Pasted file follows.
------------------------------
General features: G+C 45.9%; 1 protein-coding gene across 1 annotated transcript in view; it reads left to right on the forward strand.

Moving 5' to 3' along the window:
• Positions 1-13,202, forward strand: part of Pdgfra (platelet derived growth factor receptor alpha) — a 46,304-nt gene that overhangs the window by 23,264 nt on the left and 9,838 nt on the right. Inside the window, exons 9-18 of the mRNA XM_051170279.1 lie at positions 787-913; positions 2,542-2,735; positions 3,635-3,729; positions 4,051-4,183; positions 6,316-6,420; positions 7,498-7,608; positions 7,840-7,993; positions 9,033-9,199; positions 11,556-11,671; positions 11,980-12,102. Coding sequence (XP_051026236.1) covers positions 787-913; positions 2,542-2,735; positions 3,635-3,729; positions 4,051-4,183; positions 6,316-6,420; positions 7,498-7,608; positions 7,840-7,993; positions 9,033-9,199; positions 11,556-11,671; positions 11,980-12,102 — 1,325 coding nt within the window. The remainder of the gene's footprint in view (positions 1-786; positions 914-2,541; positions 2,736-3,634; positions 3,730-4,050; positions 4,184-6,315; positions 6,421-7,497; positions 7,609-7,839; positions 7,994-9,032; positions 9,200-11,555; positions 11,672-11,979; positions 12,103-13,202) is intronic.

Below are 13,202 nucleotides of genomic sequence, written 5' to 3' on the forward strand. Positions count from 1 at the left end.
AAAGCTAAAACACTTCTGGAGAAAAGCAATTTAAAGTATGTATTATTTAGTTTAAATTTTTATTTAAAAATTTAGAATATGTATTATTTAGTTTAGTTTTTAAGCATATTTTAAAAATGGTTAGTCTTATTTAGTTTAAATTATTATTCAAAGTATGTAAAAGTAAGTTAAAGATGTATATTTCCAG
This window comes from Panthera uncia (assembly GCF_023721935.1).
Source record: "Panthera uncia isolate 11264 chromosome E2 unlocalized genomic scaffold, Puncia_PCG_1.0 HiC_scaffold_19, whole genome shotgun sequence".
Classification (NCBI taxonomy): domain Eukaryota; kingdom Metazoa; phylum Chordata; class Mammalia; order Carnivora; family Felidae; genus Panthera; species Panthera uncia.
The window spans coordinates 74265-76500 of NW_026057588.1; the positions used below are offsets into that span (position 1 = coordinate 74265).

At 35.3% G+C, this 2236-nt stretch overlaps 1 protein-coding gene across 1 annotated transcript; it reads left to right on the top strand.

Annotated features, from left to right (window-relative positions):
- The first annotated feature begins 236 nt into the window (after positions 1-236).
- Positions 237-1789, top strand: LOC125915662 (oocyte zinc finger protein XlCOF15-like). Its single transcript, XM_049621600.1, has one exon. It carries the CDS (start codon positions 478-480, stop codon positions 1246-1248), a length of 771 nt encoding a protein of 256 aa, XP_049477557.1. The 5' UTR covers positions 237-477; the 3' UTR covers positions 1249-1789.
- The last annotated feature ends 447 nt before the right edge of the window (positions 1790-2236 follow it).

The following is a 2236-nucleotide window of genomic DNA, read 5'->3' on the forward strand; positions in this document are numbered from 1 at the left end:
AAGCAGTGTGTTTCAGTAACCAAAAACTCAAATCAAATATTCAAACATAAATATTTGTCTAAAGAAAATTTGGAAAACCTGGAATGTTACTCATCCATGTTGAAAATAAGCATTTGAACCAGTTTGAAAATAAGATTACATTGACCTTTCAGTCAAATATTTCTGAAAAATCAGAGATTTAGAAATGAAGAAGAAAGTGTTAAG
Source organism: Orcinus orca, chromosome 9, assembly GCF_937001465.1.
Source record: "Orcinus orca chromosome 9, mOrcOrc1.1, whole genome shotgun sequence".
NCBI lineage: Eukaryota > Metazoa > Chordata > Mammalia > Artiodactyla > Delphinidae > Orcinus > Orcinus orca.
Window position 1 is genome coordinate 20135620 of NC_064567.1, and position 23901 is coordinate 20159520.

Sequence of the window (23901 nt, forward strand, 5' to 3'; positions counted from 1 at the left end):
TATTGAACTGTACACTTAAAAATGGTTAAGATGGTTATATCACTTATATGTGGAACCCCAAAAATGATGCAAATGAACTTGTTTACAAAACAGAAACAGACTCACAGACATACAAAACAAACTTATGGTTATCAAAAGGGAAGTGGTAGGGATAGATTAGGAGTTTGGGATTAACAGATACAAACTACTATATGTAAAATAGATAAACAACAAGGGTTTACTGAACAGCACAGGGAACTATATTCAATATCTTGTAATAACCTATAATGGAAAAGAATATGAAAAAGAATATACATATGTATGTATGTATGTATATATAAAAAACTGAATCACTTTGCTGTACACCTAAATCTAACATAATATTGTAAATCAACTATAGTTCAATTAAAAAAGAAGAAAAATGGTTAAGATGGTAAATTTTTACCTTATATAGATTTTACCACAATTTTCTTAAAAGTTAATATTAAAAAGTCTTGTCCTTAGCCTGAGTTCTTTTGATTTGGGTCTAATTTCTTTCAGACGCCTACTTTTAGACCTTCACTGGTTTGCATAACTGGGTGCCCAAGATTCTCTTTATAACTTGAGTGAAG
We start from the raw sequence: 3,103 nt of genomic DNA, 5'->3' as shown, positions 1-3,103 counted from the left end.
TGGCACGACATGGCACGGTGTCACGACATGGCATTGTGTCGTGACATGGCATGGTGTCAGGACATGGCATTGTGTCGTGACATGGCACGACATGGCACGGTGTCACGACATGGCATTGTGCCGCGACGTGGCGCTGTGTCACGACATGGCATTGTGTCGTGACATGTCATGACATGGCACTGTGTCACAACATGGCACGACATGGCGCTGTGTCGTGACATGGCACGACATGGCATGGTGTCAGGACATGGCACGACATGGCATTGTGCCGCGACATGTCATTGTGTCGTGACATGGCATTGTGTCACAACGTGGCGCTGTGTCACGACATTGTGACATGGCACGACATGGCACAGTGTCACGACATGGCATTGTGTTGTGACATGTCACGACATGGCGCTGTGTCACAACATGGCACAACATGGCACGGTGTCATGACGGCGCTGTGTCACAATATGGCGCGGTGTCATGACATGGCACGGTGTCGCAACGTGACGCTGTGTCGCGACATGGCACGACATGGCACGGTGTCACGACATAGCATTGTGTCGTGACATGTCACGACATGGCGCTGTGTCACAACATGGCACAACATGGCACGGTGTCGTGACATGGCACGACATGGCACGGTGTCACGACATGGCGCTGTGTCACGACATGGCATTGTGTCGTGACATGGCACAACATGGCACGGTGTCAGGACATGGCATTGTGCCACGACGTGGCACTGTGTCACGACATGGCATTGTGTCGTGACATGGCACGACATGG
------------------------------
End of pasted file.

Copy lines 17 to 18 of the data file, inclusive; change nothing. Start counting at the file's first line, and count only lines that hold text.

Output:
Source organism: Orcinus orca, chromosome 9, assembly GCF_937001465.1.
Source record: "Orcinus orca chromosome 9, mOrcOrc1.1, whole genome shotgun sequence".